What might be causing your shoulder pain can involve a lot of guesswork – that is, until you see an experienced and qualified orthopedic specialist. Even so, your doctor will likely require X-rays or an MRI before an accurate diagnosis can be made.
Your shoulder is quite literally the most complex joint in your body. Unlike other joints, it allows full range of movement, letting you swing your arm in circles, for example. That same extreme mobility is also what makes the shoulder is so susceptible to injury such as dislocations, fractures, tendonitis, cartilage damage, and more.
Below are some common reasons for shoulder pain, how the conditions occur, and treatment methods.
- Rotator Cuff Tear. The muscles and tendons of your rotator cuff are what permit the free and smooth movement of your arm and shoulder. When one of the tendons fray, tear, or break, it can cause irritation of the interior portion of the shoulder and hurt quite a bit, too. Rotator cuff tears can happen due to repetitive stress or sudden trauma such as from work that involves a lot of heavy lifting, sports with persistent overhead arm movement, or from falls or car accidents. Rotator cuff tears are marked by pain that worsens with movement or pressure on the area. Treatment usually consists of some combination of anti-inflammatory medications, physical therapy, rest, and possibly surgery.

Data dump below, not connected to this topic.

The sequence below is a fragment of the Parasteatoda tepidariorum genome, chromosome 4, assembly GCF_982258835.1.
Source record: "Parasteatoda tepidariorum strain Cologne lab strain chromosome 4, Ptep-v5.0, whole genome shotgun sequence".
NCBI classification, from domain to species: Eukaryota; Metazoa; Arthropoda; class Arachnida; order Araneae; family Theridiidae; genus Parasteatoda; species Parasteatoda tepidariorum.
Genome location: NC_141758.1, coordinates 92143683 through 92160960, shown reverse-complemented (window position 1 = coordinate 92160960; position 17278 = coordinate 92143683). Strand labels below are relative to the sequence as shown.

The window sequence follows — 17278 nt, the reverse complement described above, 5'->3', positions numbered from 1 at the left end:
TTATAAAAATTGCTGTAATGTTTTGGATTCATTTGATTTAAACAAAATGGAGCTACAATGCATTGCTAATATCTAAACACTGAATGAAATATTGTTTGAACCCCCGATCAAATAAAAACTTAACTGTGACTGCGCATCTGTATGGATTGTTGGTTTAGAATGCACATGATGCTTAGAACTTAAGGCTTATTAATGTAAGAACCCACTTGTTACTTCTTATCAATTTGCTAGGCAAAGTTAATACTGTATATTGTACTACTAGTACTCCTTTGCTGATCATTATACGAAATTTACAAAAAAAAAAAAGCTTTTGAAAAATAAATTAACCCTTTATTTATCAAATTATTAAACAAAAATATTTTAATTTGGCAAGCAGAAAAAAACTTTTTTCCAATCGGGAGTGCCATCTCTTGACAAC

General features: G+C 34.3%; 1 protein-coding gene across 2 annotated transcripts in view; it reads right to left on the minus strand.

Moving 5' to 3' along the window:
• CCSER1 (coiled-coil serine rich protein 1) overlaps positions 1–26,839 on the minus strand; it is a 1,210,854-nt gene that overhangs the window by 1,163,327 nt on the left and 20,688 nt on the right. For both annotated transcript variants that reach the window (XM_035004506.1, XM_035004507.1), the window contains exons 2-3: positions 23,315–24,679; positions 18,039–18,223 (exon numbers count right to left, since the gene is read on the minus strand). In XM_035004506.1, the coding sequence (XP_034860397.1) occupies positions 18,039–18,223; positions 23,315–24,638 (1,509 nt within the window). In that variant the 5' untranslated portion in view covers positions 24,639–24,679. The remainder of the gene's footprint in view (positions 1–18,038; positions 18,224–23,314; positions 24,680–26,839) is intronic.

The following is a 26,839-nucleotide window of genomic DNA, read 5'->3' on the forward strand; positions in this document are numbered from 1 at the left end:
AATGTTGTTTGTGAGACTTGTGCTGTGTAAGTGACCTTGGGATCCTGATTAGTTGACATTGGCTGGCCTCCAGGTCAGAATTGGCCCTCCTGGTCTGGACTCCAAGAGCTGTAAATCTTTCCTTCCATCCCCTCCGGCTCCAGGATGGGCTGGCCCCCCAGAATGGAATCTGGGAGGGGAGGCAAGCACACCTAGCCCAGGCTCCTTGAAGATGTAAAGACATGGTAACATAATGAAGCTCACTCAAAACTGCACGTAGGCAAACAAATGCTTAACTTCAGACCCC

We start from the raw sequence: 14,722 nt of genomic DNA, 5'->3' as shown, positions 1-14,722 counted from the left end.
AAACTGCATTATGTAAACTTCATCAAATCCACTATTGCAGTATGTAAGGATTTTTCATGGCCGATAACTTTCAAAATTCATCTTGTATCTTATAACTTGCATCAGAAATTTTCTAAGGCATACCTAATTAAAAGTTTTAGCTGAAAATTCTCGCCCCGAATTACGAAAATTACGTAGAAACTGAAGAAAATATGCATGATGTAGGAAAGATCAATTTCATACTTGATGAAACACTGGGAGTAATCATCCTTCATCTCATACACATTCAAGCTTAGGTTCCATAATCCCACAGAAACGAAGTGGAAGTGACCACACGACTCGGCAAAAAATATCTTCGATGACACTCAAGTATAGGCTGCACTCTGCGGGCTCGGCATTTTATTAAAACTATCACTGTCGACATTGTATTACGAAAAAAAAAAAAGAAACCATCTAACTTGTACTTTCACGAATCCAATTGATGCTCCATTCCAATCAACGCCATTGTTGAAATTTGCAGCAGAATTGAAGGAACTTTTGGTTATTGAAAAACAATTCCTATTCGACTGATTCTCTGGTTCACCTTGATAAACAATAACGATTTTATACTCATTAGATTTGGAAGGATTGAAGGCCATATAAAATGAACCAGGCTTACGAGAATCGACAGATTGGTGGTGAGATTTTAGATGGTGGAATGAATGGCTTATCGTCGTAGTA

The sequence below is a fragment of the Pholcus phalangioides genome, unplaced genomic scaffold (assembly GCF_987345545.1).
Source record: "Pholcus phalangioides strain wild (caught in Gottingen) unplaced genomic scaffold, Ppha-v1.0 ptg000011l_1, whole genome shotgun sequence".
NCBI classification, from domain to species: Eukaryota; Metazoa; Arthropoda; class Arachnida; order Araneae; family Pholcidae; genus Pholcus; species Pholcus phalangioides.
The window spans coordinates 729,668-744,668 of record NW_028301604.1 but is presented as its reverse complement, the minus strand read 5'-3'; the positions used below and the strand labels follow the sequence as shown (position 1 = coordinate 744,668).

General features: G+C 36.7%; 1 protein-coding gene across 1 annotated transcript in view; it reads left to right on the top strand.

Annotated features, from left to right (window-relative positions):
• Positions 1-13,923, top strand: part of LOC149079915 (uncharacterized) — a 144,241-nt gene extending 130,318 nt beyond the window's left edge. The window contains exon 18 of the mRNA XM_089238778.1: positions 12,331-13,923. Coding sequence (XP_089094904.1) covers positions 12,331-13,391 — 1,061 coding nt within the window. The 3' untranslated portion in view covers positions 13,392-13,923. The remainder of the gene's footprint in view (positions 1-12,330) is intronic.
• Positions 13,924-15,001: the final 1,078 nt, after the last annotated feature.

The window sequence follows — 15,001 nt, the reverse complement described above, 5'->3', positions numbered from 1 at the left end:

- Frozen Shoulder. Experienced as an extreme stiffness in the arm, frozen shoulder can strike anyone at any time. It tends to occur after the shoulder has been immobilized for a period of time such as after an injury or surgery. If you have diabetes, a thyroid disorder, heart disease, or even Parkinson’s disease, you have a greater risk of developing frozen shoulder. Also called adhesive capsulitis, frozen shoulder occurs when scar tissue forms in the shoulder, effectively preventing movement, especially raising the arm. Treatment typically consists of physical therapy (including massage and stretching), pain management injections, and occasionally surgery. Although the condition may go away on its own over 1-2 years, treatment is critical to restoring your shoulder’s range of motion.
- Shoulder Dislocations and Instability. When ligaments or muscles are stretched beyond their normal capacity, your shoulder can weaken and become unstable, leading to easy dislocations. Shoulder instability and dislocations can also occur due to structural insufficiencies around the joint. If you think you have suffered a shoulder dislocation, get medical attention immediately. As you might expect, a dislocated shoulder is extremely painful until the joint it correctly moved back into place. Treatment may include immobilization, medication, and physical therapy.
If you live in Bismarck, North Dakota, or the surrounding areas, contact The Bone & Joint Center by calling them at (800) 424-2663 or request an appointment now and get treatment for your shoulder pain before it worsens.